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Having done all this research and also irritated with the accelerated wear on our 08 LE FWD, I think I'm going to try something I did on my Subaru and put a set of 215/65-16 General Grabber AT - yep all terrain tires. I can get them at a good price, less than most all season that people are talking about. They are a little heavier but do have a little more tread depth than most all season tires. At this point, the only alternative I'm considering is an all season, the Dunlop Signature II. Having done all terrains (not mud terrain) tires before and for the last 4 years on my Subaru, you really can't tell too much of a difference at highway speeds - definitely no nobby/loud tire sounds.

Interested in hearing anyone's feedback/opinion.
 

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Have a 2007 Sienna LE with 125k on it. It ate through the original Dunlops in 35k and the second set of Dunlops were replaced at 35k later. I wasn't happy with the Dunlops so I switched and put a set of Michelin Harmony on with an 80k warranty. These were better tires and with consistent rotations every 5-6k, I was able to put 55k on them before they were at 3/32nds and performed poorly in the first snow of the season. With that treaddepth, I wasn't expecting good snow traction, but it was worse than I was willing to tolerate. So at 125k I have a new set of Uniroyal Tiger Paw touring tires with a 70k warranty. Never bought a set of Uniroyals on any vehicle before, but I wasn't willing to pay for Michelin's again, so it's a bit of an "experiment". So far the Uniroyals are good in wet conditions - but haven't had it out in snow yet. The Uniroyals are quieter than the Michelin Harmony, which is nice. Going to keep the tire pressure a little higher (38psi) as mentioned on previous posts in this thread and see how the treadwear lasts on this set. If the long term traction is good and the treadwear gives me 50k out of them, I'll consider this experiment a success.
UPDATE: FEB 2015 - We've had some good snow accumulation through January, and I am pleased with how they handle in snow. They are comparable to the Michelin Harmony tire when that set was new - and a vast improvement over them when worn down. I have some confidence slogging through the snow again! With nearly 2000 miles of the set I like them - but do notice a hit in fuel economy. Tyically I got 21 mpg on the old tires. Now I am only getting 20 mpg. Seems like that might be one of the trade-offs with these Uniroyals.
 

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I've got a 2009 Sienna LE and I'm just rolling past 70,000 miles. My Sienna went through the OEM tires in approximately 32,000 miles which according to the dealer was on the high end as most people replace theirs between 25,000 to 28,000. I don't remember what the stock tires were, but I wasn't going to stick with them. I put a set of Goodyear Fuel Assurance tires on and they have lasted until now. Unfortunately, the outer edges are getting more worn even with consistent rotations every 5K and maintaining 35 psi. So the plan after reading everyone else's posts it to get a new set, do an alignment and run at 40 psi. I think the reality of owning a Sienna is replacing tires every 2-3 years depending on your driving habits. I am going to stick with the Goodyear, just haven't decided between the Assurance or Fuel Assurance.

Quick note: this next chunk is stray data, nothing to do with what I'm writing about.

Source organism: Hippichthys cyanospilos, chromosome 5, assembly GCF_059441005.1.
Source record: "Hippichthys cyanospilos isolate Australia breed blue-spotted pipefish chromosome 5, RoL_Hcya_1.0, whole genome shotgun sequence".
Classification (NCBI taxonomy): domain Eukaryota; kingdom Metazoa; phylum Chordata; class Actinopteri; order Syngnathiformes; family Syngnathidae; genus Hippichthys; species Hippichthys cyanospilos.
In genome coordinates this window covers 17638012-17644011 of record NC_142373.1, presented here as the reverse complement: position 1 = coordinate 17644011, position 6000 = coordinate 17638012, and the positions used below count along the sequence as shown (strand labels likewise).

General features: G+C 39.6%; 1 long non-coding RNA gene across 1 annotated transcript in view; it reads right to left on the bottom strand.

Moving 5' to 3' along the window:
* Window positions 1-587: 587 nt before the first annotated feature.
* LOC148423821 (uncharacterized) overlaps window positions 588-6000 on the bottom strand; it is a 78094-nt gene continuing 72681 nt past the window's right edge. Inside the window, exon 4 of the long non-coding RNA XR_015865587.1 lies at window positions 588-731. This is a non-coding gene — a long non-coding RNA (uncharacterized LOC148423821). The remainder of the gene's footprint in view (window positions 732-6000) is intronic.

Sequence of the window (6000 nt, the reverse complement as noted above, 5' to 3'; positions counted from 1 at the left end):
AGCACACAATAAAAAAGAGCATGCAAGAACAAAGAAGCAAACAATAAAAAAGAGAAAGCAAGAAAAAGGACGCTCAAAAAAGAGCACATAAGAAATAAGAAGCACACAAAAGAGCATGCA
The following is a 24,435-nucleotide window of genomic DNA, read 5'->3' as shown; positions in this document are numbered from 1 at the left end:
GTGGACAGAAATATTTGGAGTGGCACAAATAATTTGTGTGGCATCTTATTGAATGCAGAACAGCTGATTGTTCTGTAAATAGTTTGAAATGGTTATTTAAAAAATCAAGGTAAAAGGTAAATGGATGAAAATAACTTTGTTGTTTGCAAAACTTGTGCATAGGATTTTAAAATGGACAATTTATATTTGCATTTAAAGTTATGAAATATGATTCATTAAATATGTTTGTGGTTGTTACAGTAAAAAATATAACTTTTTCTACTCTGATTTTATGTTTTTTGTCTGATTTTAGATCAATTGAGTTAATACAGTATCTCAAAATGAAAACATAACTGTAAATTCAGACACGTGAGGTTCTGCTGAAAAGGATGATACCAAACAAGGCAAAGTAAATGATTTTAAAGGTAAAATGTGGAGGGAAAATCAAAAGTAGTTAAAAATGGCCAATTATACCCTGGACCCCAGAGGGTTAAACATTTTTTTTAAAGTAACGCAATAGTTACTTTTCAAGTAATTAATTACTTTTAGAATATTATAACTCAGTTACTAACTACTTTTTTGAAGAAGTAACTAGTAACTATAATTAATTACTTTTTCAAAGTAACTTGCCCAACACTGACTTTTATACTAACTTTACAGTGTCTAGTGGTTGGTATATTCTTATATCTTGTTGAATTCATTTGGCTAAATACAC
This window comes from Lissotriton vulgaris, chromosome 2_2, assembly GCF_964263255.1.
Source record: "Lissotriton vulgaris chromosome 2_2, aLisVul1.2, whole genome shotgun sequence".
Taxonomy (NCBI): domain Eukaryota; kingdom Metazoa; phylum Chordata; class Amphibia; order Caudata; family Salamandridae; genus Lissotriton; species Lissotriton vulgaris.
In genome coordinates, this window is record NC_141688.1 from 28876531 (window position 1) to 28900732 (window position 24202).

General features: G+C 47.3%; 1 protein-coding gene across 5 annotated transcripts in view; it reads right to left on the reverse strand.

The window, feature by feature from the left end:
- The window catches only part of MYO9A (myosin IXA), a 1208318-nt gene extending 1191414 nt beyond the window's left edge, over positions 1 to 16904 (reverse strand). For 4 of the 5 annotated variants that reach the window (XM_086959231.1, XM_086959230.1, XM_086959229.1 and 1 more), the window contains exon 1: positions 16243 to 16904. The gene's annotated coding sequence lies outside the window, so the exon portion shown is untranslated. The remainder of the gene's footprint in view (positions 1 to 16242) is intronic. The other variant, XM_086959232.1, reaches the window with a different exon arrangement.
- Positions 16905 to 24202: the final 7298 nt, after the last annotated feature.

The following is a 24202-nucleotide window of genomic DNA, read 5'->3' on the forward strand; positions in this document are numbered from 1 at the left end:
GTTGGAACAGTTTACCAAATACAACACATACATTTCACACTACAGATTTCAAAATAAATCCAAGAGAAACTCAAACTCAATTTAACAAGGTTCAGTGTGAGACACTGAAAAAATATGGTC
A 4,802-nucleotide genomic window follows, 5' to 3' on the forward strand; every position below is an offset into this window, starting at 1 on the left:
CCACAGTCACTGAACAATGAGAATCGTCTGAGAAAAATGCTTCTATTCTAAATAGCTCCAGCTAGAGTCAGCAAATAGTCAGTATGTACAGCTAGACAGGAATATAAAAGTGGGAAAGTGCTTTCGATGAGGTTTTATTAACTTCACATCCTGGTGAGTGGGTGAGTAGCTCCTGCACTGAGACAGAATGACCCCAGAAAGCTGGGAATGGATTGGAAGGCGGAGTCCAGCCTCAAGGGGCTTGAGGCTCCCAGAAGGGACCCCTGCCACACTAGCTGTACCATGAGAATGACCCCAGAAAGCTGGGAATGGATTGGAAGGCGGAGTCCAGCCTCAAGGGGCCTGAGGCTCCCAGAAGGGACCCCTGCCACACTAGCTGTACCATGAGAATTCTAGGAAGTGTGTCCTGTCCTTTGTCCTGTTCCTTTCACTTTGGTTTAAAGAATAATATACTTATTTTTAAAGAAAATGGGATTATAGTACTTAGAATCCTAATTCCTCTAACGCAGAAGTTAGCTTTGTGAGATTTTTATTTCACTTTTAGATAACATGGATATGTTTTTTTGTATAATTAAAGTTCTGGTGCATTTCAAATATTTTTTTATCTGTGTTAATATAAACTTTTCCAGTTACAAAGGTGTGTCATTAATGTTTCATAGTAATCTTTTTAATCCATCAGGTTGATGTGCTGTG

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If you change to the 225/70r-16 light truck tires and run them at 40psi you might get better tread life mileage on them, the Sienna is just too heavy for passenger tires.
 

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Interesting, I may give SUV/AT tires a try the next time I have to replace my tires. So far I have 27k miles on two year old Michelin Defender XTs with 7/32 tread depth remaining. I rotate every 5-7k and have even wear. I pump the tires to 38psi. I doubt I will hit the 90K that the Defenders are rated for.

I would be interested to hear if others have put SUV/AT tires on their vans and their experiences. Looking online at Discount Tire a Michelin LTX M/S tires (70k miles warranty) cost $149 each in the size 225/70/16 while the stock size Defenders run $126 each. The bigger tires would fill the wheel wells better.
 

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My 2005 Sienna XLE with 215/65r-16 and just over 86,000 miles is almost due for the 4th set of tires, Dunlop's original, then Michelin's now Sumitomo's, 86,000 divided by 3 =28,666 average. I decided I will try Michelin's 225/70r-16 LTX M/S2 and got a quote from Sears and probably will have them installed within a month. Sam's Club price is a little less but the tire manager told me that it's against Sam's policy to install any tire size that's not on the door plate even though the LTX tires are rated higher all around, higher speed rating, higher load rating, higher tread wear, & higher heat rating. Seems crazy to me that Sam's has this policy. After I get them and put some miles on them I come back to this forum with a report. 12/13/14 I have about 5 months and 5-6000 miles on them and I will be having a balance & rotation done next week and they still look like new. The speedometer now is more accurate with these tires. The van handles and rides better than ever.[/Q

That's great! What effect has it been on your miles per gallon?
 

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So lets discuss why the tires are not lasting very long.